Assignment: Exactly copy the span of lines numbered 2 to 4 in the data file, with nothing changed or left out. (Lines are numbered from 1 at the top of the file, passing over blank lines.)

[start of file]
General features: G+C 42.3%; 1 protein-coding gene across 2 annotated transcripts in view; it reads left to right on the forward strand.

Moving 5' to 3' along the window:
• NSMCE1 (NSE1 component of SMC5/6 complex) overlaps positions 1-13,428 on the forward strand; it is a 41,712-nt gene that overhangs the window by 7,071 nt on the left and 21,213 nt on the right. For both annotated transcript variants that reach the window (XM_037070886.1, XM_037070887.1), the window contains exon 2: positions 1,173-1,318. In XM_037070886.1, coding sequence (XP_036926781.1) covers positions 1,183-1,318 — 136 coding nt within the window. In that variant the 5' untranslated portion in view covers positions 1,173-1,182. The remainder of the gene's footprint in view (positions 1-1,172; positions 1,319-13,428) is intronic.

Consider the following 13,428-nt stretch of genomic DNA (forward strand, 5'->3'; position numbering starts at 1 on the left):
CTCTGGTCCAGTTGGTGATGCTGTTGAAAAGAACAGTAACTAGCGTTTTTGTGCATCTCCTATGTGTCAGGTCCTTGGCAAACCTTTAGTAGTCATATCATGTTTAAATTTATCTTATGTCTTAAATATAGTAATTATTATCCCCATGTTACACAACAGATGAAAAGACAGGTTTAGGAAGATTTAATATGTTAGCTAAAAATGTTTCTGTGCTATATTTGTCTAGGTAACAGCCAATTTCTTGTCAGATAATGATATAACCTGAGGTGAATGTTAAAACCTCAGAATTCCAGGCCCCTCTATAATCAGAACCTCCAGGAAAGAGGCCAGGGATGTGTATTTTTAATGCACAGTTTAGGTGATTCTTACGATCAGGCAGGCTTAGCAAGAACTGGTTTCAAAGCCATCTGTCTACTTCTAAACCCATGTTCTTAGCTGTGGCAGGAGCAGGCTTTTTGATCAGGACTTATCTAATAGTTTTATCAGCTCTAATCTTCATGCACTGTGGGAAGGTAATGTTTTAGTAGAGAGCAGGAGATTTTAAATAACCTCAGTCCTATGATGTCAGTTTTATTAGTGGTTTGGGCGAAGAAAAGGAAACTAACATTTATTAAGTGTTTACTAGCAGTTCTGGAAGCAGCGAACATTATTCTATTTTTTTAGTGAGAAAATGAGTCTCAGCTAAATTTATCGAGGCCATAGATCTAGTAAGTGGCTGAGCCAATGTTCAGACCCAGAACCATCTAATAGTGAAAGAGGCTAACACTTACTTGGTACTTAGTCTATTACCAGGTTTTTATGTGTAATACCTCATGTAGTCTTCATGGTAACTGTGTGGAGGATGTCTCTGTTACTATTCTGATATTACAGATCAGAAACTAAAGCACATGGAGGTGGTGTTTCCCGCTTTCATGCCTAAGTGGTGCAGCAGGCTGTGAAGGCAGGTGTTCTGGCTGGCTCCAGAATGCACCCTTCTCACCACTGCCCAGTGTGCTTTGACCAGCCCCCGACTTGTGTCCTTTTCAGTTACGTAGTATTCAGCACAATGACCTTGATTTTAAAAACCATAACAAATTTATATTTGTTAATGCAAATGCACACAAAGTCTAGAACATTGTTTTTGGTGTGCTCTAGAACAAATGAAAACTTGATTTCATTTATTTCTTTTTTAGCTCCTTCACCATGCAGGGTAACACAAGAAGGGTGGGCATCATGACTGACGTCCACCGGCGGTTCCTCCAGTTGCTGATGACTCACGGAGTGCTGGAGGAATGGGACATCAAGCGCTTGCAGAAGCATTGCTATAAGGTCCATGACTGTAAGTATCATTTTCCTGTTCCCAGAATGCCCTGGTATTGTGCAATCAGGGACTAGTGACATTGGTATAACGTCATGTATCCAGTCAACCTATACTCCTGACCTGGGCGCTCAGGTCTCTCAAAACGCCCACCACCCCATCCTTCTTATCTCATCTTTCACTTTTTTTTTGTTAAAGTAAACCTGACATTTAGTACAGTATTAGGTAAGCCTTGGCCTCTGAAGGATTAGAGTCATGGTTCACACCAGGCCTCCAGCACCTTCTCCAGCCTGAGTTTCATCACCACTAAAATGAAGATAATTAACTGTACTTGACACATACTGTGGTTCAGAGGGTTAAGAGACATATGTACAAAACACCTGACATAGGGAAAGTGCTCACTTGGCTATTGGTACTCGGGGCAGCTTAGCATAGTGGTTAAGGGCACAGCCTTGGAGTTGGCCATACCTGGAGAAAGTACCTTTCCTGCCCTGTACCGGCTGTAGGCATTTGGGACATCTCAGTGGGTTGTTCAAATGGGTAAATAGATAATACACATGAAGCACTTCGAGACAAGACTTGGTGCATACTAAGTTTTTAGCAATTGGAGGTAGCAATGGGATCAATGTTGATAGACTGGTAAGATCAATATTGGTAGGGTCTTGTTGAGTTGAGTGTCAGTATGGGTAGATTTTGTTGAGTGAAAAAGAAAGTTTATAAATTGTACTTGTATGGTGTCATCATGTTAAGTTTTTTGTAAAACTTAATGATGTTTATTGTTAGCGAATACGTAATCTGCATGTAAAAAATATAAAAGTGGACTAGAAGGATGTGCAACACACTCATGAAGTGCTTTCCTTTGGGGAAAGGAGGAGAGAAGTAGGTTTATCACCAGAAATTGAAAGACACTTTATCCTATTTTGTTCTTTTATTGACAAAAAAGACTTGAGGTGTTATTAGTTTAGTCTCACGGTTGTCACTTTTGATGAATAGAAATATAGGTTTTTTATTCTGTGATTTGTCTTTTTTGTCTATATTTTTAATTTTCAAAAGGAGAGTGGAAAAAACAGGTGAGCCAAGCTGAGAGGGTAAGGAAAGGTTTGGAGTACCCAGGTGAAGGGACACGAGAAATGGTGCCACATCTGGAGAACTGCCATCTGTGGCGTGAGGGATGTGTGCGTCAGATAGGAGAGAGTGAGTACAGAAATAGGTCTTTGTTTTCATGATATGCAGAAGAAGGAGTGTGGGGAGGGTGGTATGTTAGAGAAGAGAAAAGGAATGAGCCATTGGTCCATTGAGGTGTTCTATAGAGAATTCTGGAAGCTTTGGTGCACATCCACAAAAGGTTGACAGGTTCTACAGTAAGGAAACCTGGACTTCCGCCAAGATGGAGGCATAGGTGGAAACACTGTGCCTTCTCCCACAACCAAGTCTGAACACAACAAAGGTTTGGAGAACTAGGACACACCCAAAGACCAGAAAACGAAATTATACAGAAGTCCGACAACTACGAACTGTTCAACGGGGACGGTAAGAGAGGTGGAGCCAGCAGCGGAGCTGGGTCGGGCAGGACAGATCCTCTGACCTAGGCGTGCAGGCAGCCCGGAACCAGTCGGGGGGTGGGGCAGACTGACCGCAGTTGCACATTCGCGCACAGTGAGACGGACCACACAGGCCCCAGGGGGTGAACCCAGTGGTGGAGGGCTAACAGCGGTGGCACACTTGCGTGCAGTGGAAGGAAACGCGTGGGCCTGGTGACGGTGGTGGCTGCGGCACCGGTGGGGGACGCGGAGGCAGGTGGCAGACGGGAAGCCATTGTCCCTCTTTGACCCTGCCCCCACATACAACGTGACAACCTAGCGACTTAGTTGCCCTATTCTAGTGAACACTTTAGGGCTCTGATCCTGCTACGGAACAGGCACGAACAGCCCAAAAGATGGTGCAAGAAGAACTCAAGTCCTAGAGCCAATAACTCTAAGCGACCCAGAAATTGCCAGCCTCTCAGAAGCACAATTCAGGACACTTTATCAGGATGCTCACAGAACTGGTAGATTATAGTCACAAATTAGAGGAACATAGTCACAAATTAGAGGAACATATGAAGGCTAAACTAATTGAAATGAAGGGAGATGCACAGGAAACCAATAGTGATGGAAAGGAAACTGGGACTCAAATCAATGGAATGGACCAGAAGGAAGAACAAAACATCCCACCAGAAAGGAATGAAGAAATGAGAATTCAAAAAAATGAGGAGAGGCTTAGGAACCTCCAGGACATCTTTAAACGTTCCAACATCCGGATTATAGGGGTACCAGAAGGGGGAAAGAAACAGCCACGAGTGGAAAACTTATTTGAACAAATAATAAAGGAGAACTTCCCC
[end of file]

Moving 5' to 3' along the window:
• NSMCE1 (NSE1 component of SMC5/6 complex) overlaps positions 1-13,428 on the forward strand; it is a 41,712-nt gene that overhangs the window by 7,071 nt on the left and 21,213 nt on the right. For both annotated transcript variants that reach the window (XM_037070886.1, XM_037070887.1), the window contains exon 2: positions 1,173-1,318. In XM_037070886.1, coding sequence (XP_036926781.1) covers positions 1,183-1,318 — 136 coding nt within the window. In that variant the 5' untranslated portion in view covers positions 1,173-1,182. The remainder of the gene's footprint in view (positions 1-1,172; positions 1,319-13,428) is intronic.

Consider the following 13,428-nt stretch of genomic DNA (forward strand, 5'->3'; position numbering starts at 1 on the left):